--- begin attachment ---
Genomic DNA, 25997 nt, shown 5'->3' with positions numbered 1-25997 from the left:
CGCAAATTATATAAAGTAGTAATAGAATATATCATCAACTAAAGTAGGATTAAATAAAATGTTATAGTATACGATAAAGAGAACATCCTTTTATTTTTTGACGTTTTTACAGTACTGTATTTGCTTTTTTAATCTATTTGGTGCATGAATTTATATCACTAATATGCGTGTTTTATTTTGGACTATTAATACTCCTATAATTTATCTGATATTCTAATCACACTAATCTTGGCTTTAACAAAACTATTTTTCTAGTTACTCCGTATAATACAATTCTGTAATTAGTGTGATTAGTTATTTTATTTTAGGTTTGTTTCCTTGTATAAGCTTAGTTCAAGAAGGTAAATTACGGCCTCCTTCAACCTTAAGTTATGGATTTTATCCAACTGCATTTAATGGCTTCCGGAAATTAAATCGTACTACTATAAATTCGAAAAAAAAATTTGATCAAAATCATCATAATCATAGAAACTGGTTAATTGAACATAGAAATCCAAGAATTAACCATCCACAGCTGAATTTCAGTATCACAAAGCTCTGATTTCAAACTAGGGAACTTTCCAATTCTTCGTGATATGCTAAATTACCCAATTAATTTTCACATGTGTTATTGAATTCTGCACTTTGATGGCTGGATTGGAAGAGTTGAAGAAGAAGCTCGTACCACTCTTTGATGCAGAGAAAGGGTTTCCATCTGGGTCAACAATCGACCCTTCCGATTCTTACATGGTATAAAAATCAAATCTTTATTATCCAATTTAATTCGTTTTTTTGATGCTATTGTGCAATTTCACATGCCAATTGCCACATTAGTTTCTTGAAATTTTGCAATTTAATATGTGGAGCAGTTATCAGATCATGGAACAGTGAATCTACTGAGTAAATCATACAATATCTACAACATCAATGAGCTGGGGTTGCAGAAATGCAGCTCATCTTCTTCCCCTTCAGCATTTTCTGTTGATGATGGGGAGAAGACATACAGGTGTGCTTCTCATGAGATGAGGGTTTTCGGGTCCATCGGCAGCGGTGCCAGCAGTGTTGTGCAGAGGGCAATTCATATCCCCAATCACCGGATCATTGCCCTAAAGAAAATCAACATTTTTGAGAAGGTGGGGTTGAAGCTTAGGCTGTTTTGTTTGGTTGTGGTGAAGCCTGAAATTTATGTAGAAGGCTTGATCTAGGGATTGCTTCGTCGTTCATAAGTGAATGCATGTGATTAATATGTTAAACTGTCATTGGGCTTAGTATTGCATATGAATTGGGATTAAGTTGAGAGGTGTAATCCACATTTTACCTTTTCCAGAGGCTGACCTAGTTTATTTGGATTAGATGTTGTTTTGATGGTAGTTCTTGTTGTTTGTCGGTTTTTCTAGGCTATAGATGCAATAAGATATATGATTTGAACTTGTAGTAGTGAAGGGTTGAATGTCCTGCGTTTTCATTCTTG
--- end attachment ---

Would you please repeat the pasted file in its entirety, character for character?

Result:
Genomic DNA, 25997 nt, shown 5'->3' with positions numbered 1-25997 from the left:
CGCAAATTATATAAAGTAGTAATAGAATATATCATCAACTAAAGTAGGATTAAATAAAATGTTATAGTATACGATAAAGAGAACATCCTTTTATTTTTTGACGTTTTTACAGTACTGTATTTGCTTTTTTAATCTATTTGGTGCATGAATTTATATCACTAATATGCGTGTTTTATTTTGGACTATTAATACTCCTATAATTTATCTGATATTCTAATCACACTAATCTTGGCTTTAACAAAACTATTTTTCTAGTTACTCCGTATAATACAATTCTGTAATTAGTGTGATTAGTTATTTTATTTTAGGTTTGTTTCCTTGTATAAGCTTAGTTCAAGAAGGTAAATTACGGCCTCCTTCAACCTTAAGTTATGGATTTTATCCAACTGCATTTAATGGCTTCCGGAAATTAAATCGTACTACTATAAATTCGAAAAAAAAATTTGATCAAAATCATCATAATCATAGAAACTGGTTAATTGAACATAGAAATCCAAGAATTAACCATCCACAGCTGAATTTCAGTATCACAAAGCTCTGATTTCAAACTAGGGAACTTTCCAATTCTTCGTGATATGCTAAATTACCCAATTAATTTTCACATGTGTTATTGAATTCTGCACTTTGATGGCTGGATTGGAAGAGTTGAAGAAGAAGCTCGTACCACTCTTTGATGCAGAGAAAGGGTTTCCATCTGGGTCAACAATCGACCCTTCCGATTCTTACATGGTATAAAAATCAAATCTTTATTATCCAATTTAATTCGTTTTTTTGATGCTATTGTGCAATTTCACATGCCAATTGCCACATTAGTTTCTTGAAATTTTGCAATTTAATATGTGGAGCAGTTATCAGATCATGGAACAGTGAATCTACTGAGTAAATCATACAATATCTACAACATCAATGAGCTGGGGTTGCAGAAATGCAGCTCATCTTCTTCCCCTTCAGCATTTTCTGTTGATGATGGGGAGAAGACATACAGGTGTGCTTCTCATGAGATGAGGGTTTTCGGGTCCATCGGCAGCGGTGCCAGCAGTGTTGTGCAGAGGGCAATTCATATCCCCAATCACCGGATCATTGCCCTAAAGAAAATCAACATTTTTGAGAAGGTGGGGTTGAAGCTTAGGCTGTTTTGTTTGGTTGTGGTGAAGCCTGAAATTTATGTAGAAGGCTTGATCTAGGGATTGCTTCGTCGTTCATAAGTGAATGCATGTGATTAATATGTTAAACTGTCATTGGGCTTAGTATTGCATATGAATTGGGATTAAGTTGAGAGGTGTAATCCACATTTTACCTTTTCCAGAGGCTGACCTAGTTTATTTGGATTAGATGTTGTTTTGATGGTAGTTCTTGTTGTTTGTCGGTTTTTCTAGGCTATAGATGCAATAAGATATATGATTTGAACTTGTAGTAGTGAAGGGTTGAATGTCCTGCGTTTTCATTCTTG